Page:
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Vertical Focus: Telecoms Focus on Services, Not Price, to Reduce Churn
The industry's average customer churn rate at 30 percent annually, but a closer look indicates that the market could contain even more would-be churners.
For the rest of the May 2004 issue of CRM magazine please click here
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The telecommunications industry is growing, despite high customer churn rates. Overall U.S. telecommunications spending rose 4.9 percent in 2003, and is expected to grow to $1 trillion in 2007, according to the Telecommunications Industry Association. Yet the lack of customer focus in this market has yielded one of the worst customer loyalty levels across all industries, according to a Walker Information research study, "The Walker Loyalty Report." Conservative estimates have the industry's average customer churn rate at 30 percent annually, but a closer look indicates that the market contains an even larger number of would-be churners. The Walker study evaluated four sectors within telecom: Internet service providers, wireless providers, long distance providers, and local service providers. Nationwide, only 28 percent of customers want to continue their relationship and plan to keep buying service from their current provider, the Walker report states. About half (46 percent) of telecom customers say they are trapped or not pleased with their provider, but will stay until something better comes along. Another 25 percent are considered high risk or ready to begin purchasing from a competitor at any time. The study shows that while price is important, it's not the main driver for customer loyalty. "Less than two thirds of customers rate the ease of doing business with their provider favorably, yet it is one of the most important factors in their relationship," the report states. Only 57 percent of respondents were positive about customer support services, and 54 percent had nothing favorable to say about their providers' billing processes. Competing on price has been a long-time strategy for many telecom firms, but winning customers on price, rather than on services and support, dilutes a telecom provider's value, says David Hawley, senior analyst of telecom software strategies at The Yankee Group. "Undifferentiated services force carriers into price wars, which force customers to focus on the price point," Hawley says. "When that happens it becomes difficult to dominate if you're just competing on price."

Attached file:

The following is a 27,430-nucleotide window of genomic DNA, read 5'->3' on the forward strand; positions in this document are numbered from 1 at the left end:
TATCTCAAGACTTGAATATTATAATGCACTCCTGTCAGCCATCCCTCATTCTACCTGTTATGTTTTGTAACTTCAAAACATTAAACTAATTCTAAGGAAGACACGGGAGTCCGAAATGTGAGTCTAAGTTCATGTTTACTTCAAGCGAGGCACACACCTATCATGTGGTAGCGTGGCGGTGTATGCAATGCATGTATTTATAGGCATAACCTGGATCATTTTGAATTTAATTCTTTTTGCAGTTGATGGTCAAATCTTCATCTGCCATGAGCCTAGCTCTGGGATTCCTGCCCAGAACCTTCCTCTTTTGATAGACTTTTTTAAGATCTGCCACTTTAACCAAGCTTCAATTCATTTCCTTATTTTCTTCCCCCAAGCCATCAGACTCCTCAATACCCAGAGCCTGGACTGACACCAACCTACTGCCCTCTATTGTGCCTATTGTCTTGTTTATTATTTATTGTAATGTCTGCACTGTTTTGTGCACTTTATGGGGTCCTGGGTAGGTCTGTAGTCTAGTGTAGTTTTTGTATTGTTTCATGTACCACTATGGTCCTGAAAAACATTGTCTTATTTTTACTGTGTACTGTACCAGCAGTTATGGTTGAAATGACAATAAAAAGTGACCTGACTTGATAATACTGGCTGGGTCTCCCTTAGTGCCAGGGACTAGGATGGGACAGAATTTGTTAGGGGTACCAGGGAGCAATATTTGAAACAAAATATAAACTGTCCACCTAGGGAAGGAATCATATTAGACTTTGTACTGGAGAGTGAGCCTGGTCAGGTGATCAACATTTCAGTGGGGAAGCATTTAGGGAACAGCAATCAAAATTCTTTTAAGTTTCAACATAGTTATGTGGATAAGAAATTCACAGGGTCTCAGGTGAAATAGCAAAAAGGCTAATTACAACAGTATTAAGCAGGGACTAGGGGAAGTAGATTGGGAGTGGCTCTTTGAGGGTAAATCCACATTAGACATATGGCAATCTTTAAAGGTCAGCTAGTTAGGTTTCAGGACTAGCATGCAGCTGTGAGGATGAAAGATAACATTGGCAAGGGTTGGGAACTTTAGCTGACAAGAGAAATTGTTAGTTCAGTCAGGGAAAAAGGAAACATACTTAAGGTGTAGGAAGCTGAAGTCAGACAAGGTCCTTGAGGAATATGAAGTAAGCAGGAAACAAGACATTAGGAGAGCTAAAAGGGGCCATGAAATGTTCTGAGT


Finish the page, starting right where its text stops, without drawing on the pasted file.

To effectively compete and to lower customer churn, then, telecom carriers should focus more on bundled services, experts say. Telcos like AT&T, SBC, and Verizon are often in the unique position of having customers using several of their products (e.g., wireless, local and long distance services, Internet services). "To stem high churn rates many operators are looking to bundle services," Hawley says. "Empirical evidence shows that the more services customers purchase from an operator the less likely they are to churn." According to Hawley, bundling two services usually reduces customer churn by 25 percent. Bundling a third product reduces it by an additional 13 percent, and a fourth product reduces churn by an additional 6 percent. "It is a bigger hassle to cancel two services than one, hence minor annoyances that would lead one to churn don't lead a bundle to churn," he says. Telecom providers also need to enable their call centers and billing departments to view each customer as "a single company" using several services from the same provider, Hawley says. So when a customer dials into a call center, one agent can handle the customer's concerns across multiple products. "You may find dozens of billing systems [across multiple divisions within a company], so a system console can be implemented to provide one view [of the customer] to increase operating efficiencies," says Darren McKinney, director of marketing at Amdocs. The biggest obstacle to integrating all the systems into one for agents is not infrastructure, but cooperation, Hawley warns. A wireless division of a company, for example, might have its own Web sites, agents, and customer databases. Sharing that customer information across all divisions of a company is the ultimate goal, he says, and he expects such cooperation will be more commonplace by the end of this year. T-Mobile Netherlands' First-Call Resolution Rate Rings in at 90 Percent T-Mobile Netherlands, a subsidiary of T-Mobile International, last year had 15 different systems its 900 agents had to use to support its growing subscriber base of 1.5 million active business and residential subscribers. The telco received on average 15,000 calls per day. Agents were forced to fumble through six different screens for any customer interaction. "Training was costly. Performance was hindered. And inconsistencies were apparent," says Joop Evers, vice president of customer service at T-Mobile Netherlands. To solve these problems the carrier turned to Amdocs. After completing its deployment of Amdocs ClarifyCRM in April 2003, call center agents were able to access all customer data through one screen, and handle 90 percent of customer inquiries on the first call. Additionally, call duration has dropped by 30 percent, and upsell and cross-sell success rates have increased 27 percent. --D.M.
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